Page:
The new year may promise a fresh start, but it may not have gotten off on the
right foot for consumers: A rise in utility prices went into effect Tuesday, and
middle-to-high-income earners saw their income tax bills go up as part of a
series of planned tax hikes.
As party-goers kissed 2012 goodbye, water
prices rose by 3.5 percent, and municipal tax (arnona) inched up 2.3%. If that
were not enough, electricity prices rose a scheduled 4.4% and are expected to
increase still more in the year ahead.
Nurit Felter-Eitan, spokeswoman
for the Public Utility Authority, said the high electricity demand this past
summer and decreasing natural gas supplies are expected to result in a decision
to increase prices further in April. She dismissed as speculation media reports
that the increase would be as high as 16%.
Since September, consumers
have also contended with a value-added tax increase from 16% to 17%.
even those who can more easily stomach price increases saw bigger threats to
their pocketbooks starting in the new year.
In August, the government
approved a series of austerity measures and tax increases to bring the
ballooning deficit down to a 3% target. The package included an increase of one
percentage point in income tax for the two tax brackets between NIS
14,000-41,830 per month, and a two-percentage-point increase for income above NIS
67,667 per month.
In 2013, people making NIS 14,000-20,000 a month will
pay 31% in income taxes instead of 30% as they did in 2012, while those making
NIS 20,000-41,830 will pay 34% instead of the previous 33%.
above NIS 41,830 will remain stable at 48%, but an additional 2% surtax has been
levied on all annual income over NIS 800,000, excluding income from taxexempt
home sales. Employer contributions to the National Insurance Institute for all
workers who earn over 60% of the average salary rose to 6.5% from
The working poor, however, got a break.
tax,” which provides a supplement for the working poor, increased 150% for all
working mothers and single working fathers.
With the 2013 budget slated
to be the first political hurdle following the January 22 election, further
fiscal gloom is lurking just around the bend.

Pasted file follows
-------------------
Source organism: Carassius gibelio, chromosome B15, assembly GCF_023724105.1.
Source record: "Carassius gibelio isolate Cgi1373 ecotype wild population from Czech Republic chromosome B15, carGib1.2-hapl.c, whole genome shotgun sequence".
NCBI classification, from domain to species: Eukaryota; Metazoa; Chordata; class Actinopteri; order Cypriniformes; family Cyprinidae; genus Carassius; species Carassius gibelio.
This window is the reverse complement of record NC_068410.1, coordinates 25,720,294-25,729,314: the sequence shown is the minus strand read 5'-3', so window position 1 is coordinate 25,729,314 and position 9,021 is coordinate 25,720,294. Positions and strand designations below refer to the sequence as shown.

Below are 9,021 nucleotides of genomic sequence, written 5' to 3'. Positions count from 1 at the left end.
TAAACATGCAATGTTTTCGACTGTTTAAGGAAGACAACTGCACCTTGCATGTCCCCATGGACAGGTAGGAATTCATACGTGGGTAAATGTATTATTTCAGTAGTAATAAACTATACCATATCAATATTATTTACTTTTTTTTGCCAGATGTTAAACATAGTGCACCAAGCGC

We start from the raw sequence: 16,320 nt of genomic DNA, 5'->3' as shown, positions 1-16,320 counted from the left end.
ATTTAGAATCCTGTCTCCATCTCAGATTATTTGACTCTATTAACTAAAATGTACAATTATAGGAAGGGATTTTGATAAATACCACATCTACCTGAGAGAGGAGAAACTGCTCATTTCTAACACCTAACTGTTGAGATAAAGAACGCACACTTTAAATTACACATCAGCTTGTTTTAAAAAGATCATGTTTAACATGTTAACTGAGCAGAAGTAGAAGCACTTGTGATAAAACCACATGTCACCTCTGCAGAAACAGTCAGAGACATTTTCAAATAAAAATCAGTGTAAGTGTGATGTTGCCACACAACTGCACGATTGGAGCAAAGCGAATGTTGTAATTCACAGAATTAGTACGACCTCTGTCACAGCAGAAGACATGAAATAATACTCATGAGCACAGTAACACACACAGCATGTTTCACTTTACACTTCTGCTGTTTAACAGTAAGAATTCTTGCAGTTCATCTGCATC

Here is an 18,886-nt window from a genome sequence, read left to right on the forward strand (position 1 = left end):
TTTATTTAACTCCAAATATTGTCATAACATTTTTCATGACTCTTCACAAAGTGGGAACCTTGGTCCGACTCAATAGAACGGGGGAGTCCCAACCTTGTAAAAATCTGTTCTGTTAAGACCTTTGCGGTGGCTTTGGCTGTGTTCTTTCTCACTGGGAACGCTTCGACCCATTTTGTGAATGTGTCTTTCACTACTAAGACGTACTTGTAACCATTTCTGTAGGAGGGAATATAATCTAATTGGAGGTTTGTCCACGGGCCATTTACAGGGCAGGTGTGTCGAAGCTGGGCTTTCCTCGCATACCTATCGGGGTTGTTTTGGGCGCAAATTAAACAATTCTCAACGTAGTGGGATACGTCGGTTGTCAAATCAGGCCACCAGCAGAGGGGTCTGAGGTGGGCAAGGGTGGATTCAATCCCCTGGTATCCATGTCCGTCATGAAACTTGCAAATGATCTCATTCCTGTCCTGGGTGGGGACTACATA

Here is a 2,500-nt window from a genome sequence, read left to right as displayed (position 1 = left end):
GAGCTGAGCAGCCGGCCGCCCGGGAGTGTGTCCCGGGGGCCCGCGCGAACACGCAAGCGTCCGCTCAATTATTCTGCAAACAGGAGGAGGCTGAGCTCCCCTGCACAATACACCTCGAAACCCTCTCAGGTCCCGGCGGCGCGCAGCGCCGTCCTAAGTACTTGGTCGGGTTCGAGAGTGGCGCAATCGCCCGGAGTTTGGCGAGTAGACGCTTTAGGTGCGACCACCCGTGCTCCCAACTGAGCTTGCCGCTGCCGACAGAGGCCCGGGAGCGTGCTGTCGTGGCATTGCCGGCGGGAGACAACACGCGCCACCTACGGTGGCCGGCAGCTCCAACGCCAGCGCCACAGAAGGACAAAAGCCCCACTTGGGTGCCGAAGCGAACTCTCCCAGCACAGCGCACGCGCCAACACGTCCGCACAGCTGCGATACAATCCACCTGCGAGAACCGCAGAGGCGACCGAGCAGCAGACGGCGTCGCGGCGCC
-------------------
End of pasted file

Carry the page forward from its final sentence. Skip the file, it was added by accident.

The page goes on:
projections are some NIS 14 billion over legal targets, meaning they will have
to be cut, and Bank of Israel Gov. Stanley Fischer warned last week that once those were worked out, additional tax increases might be necessary to keep the
deficit in check.
Labor leader Shelly Yacimovich took the government to
task for bringing “bad news” in the form of higher prices on water, electricity
and other products.
“What we’re seeing today is just a promo for what we
can expect the day after Netanyahu is reelected,” Yacimovich said at a press
conference in Tel Aviv, adding that her party would “offer an economic
alternative, a detailed plan that can increase families’ net income.”
Labor leader pointed out that Netanyahu had promised before the 2009 election to
lower taxes by 20%.
He did so, she said, but for the wealthy and not the
“Netanyahu increased the tax burden on the middle class.
We won’t raise taxes for the middle class – we will lower them through graduated
VAT. We won’t hurt small and medium- sized businesses, but give moral and
economic responses to fill the [budgetary] hole that Netanyahu created,” she
Yesh Atid leader Yair Lapid, meanwhile, said the tax hike would
make the middle class “explode.”
“The Netanyahu government is continuing
to trample the middle class and put it in an intolerable situation,” he
He called for the government to cut funding to settlements and
haredim to fill gaps in the budget, rather than “put its hand time and again in
the pocket of the middle class.”
Tzipi Livni, leader of The Tzipi Livni
Party, said the Netanyahu government was “spitting in the face of the public and
ignoring Israeli citizens.”
According to Livni, the government should
lower indirect taxes and cancel high VAT, rather than charge high taxes and use
them on settlements.
“This government’s order of priorities is defective,
lacking in values and not Zionist,” she stated.
“Instead of rewarding
good Israeli citizens who serve in the army and reserves and pay taxes, for four
years this government cared only about those who don’t contribute to society or
the economy out of narrow political interests.”
Amir Peretz, third on The
Tzipi Livni Party list, said the government was trying to trick the public
before the elections, and that the rise in prices would continue after the
“major decrees” planned by Netanyahu.
“This is a disconnected government
that harms citizens’ ability to earn a living with dignity,” he added.
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